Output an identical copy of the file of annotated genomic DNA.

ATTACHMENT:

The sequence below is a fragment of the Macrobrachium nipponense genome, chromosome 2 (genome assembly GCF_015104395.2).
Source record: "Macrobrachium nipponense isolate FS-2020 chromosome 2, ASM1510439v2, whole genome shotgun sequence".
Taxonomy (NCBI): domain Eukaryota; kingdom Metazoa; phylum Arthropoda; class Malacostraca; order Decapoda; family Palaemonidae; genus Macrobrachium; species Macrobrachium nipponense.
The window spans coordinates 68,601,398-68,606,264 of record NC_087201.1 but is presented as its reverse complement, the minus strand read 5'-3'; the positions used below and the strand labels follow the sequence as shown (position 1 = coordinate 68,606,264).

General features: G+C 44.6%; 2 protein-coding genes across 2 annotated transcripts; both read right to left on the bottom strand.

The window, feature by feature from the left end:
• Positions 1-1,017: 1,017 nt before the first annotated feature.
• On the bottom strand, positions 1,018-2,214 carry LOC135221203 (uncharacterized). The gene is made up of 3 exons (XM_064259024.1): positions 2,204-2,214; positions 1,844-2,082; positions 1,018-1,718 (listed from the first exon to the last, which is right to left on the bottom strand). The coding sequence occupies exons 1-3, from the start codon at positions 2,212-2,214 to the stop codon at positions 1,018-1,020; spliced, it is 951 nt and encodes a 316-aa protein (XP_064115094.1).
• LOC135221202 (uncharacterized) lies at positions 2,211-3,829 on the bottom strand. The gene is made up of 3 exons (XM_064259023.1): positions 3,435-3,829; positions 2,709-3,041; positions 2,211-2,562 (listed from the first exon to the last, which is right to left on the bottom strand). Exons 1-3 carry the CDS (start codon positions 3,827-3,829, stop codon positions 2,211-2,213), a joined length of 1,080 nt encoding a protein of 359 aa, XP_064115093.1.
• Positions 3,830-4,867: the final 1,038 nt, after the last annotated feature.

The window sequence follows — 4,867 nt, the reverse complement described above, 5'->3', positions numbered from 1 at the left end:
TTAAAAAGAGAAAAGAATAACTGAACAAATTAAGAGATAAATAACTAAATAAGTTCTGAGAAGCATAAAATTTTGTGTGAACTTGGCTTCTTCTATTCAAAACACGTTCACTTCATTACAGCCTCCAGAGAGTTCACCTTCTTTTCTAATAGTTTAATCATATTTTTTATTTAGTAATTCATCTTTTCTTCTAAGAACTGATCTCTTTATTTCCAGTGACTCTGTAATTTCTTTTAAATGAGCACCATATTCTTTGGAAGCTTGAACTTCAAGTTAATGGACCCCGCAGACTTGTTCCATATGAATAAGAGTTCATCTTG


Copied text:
The sequence below is a fragment of the Macrobrachium nipponense genome, chromosome 2 (genome assembly GCF_015104395.2).
Source record: "Macrobrachium nipponense isolate FS-2020 chromosome 2, ASM1510439v2, whole genome shotgun sequence".
Taxonomy (NCBI): domain Eukaryota; kingdom Metazoa; phylum Arthropoda; class Malacostraca; order Decapoda; family Palaemonidae; genus Macrobrachium; species Macrobrachium nipponense.
The window spans coordinates 68,601,398-68,606,264 of record NC_087201.1 but is presented as its reverse complement, the minus strand read 5'-3'; the positions used below and the strand labels follow the sequence as shown (position 1 = coordinate 68,606,264).

General features: G+C 44.6%; 2 protein-coding genes across 2 annotated transcripts; both read right to left on the bottom strand.

The window, feature by feature from the left end:
• Positions 1-1,017: 1,017 nt before the first annotated feature.
• On the bottom strand, positions 1,018-2,214 carry LOC135221203 (uncharacterized). The gene is made up of 3 exons (XM_064259024.1): positions 2,204-2,214; positions 1,844-2,082; positions 1,018-1,718 (listed from the first exon to the last, which is right to left on the bottom strand). The coding sequence occupies exons 1-3, from the start codon at positions 2,212-2,214 to the stop codon at positions 1,018-1,020; spliced, it is 951 nt and encodes a 316-aa protein (XP_064115094.1).
• LOC135221202 (uncharacterized) lies at positions 2,211-3,829 on the bottom strand. The gene is made up of 3 exons (XM_064259023.1): positions 3,435-3,829; positions 2,709-3,041; positions 2,211-2,562 (listed from the first exon to the last, which is right to left on the bottom strand). Exons 1-3 carry the CDS (start codon positions 3,827-3,829, stop codon positions 2,211-2,213), a joined length of 1,080 nt encoding a protein of 359 aa, XP_064115093.1.
• Positions 3,830-4,867: the final 1,038 nt, after the last annotated feature.

The window sequence follows — 4,867 nt, the reverse complement described above, 5'->3', positions numbered from 1 at the left end:
TTAAAAAGAGAAAAGAATAACTGAACAAATTAAGAGATAAATAACTAAATAAGTTCTGAGAAGCATAAAATTTTGTGTGAACTTGGCTTCTTCTATTCAAAACACGTTCACTTCATTACAGCCTCCAGAGAGTTCACCTTCTTTTCTAATAGTTTAATCATATTTTTTATTTAGTAATTCATCTTTTCTTCTAAGAACTGATCTCTTTATTTCCAGTGACTCTGTAATTTCTTTTAAATGAGCACCATATTCTTTGGAAGCTTGAACTTCAAGTTAATGGACCCCGCAGACTTGTTCCATATGAATAAGAGTTCATCTTG